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Rise of the Tomb Raider


Hexx
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I wish they'd make their bloomin mid up over whether games are following the tuesday release of US or traditional friday of UK.

Was looking forward to Tuesday as its a big release and they usually launch simultaenously only to discover, no, it is friday 13th for Uk.

So and extra 3 day wait.. humph

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There's been a lot of focus on the narrative/combat points but really my problems started at the feel of the game.

You have to remember that i was really anticipating this - I'm a TR fan after all. Whilst I thought they could have carried on a bit more with the old style I was onboard with an ambitious reboot as well. I saw the initial magazine reveal etc and thought it sounded and looked great - a survivalist TR with amazing graphics and better combat? Sure, why not.

So I went into it feeling excited. But later I saw videos which I didn't like much. Later I sought out (and queued) and played it at Eurogamer. I was left feeling very disappointed and unimpressed - it just felt very off. It's down to the jumping and climbing, feels unsatisfying and floaty.

I see the same problems in the new videos

I do find it amazing that with all this money they can't get it looking and feeling as good as the old games in the movement of the character and the feel of that. Lara has this big floaty jump and moves in a certain way.

It's animation but I'm guessing some dead zone issues or something? Lara just feels very odd.

Anyway I always found TR to be an experience very centred around the feeling of controlling Lara, the physicality of that. So you can see how having that central element feel off sours the whole thing for me.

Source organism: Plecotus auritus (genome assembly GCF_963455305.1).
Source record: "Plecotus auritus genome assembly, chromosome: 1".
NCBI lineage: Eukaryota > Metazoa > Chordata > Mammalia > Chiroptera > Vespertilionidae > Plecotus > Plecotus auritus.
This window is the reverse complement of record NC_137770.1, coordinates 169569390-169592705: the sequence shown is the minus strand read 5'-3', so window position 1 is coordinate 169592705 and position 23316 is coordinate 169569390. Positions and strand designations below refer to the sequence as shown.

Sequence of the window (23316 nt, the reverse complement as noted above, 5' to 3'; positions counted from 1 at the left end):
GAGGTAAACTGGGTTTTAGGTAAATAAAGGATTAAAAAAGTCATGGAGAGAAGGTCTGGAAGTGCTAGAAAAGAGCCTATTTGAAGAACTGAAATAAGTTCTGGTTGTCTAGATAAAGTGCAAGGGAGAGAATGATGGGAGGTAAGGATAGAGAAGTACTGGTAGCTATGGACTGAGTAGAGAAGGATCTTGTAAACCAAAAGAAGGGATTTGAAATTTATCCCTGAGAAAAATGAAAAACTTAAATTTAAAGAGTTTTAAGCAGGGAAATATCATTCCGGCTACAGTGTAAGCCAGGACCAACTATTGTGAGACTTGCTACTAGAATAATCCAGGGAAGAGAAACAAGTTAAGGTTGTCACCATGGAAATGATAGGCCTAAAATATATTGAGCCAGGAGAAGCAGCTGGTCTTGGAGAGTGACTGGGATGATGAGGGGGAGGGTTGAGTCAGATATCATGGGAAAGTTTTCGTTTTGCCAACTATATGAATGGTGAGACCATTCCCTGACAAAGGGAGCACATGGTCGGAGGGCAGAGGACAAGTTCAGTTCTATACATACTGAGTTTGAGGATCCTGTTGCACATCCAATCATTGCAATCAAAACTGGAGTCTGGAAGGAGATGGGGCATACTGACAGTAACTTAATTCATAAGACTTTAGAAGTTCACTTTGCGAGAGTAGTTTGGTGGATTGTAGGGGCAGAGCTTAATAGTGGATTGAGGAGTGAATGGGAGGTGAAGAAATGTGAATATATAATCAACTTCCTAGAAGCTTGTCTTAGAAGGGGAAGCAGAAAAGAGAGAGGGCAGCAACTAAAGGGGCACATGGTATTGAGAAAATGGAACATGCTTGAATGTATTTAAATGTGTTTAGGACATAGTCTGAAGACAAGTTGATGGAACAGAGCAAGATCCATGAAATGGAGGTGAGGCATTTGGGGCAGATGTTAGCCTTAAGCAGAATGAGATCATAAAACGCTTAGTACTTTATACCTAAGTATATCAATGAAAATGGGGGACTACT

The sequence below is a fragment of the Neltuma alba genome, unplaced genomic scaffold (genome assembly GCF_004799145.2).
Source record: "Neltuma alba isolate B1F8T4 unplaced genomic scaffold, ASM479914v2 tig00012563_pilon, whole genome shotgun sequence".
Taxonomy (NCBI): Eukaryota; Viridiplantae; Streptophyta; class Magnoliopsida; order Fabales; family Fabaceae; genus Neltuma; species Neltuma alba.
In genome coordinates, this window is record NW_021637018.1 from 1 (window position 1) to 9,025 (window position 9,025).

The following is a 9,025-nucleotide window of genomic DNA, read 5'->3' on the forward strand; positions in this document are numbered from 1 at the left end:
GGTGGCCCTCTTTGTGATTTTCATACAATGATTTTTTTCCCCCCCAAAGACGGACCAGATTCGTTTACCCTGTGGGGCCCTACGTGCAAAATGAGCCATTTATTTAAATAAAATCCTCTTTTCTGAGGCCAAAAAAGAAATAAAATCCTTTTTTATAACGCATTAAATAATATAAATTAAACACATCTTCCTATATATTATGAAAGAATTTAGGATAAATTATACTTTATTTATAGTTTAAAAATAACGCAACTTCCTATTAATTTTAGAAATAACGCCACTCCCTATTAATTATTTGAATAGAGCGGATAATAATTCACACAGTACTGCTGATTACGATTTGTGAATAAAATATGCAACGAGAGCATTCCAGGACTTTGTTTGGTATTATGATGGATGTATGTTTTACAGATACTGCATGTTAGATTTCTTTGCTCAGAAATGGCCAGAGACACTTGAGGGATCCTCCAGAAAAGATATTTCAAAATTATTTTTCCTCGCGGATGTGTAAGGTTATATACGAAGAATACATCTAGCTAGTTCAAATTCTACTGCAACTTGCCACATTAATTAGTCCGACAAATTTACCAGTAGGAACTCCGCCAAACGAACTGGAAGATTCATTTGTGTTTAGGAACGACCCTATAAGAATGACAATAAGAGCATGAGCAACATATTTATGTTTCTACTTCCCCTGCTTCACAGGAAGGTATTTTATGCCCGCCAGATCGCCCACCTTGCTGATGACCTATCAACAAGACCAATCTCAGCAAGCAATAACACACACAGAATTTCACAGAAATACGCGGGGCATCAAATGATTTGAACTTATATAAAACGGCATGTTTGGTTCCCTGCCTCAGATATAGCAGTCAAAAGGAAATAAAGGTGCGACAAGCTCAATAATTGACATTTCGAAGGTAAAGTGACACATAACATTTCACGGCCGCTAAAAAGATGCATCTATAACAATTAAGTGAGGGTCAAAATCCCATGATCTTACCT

Come to think of it doesn't Lara's weird jumping etc resemble that of the very floaty/disconnected movement in Uncharted?

It's been Unchartified, obviously to a certain kind of movement.

I kind of agree with this, despite never really being a big Tomb Raider fan. I found the original game (I mean the very first Tomb Raider ever) was a bit like Prince of Persia (again, very first one) but in 3D. The concept was sound, imo; you have set rules about the distance you can move/jump, and then the levels are a series of puzzles based on those rules. Eg. you needed to to a hop back to have exactly enough room to do a running jump, that sort of thing. Very mechanical, but it ended up meaning you could at least look at the geometry, and kind of work out where and how you could use the moves at your disposal in order to progress.

Newer platformer/adventurey games have dropped this completely. You just walk towards something; if you can climb / jump / whatever, the character does it automatically, and there's often a disconnect between what they can do in one scene vs another, so ultimately you don't have to figure anything out, you just try climbing /jumping over everything til you find the right thing. Quite dissatisfying imo.

Puzzles in these new platformer/adeventurey games tend to be pedestrian as well, it's very rare that you can do things 'wrong', most puzzles you encounter in modern games have a single set of actions that you perform in a single sequence to complete, so again meaning you just try everything until you do it. "I wonder what this switch does... Oh. I can't switch it back again.. So I guess that must be the right thing to do, then!" Nobody feels clever after working those kinds of puzzles out!

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The 360 version looks really good as well. Sure, not as splendid as the Bone, but since I don't have one of those I may well get the last-gen game for now, then get the better version for a fiver when I finally get a Bone or PS4.

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I played the 360 version (a very small bit admittedly) , graphics do hold up. Surprised at how much swearing is in the first 5 minutes! Lara really has grown up.

There nothing grown up about swearing, squirrel. :angry:

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There nothing grown up about swearing, squirrel. :angry: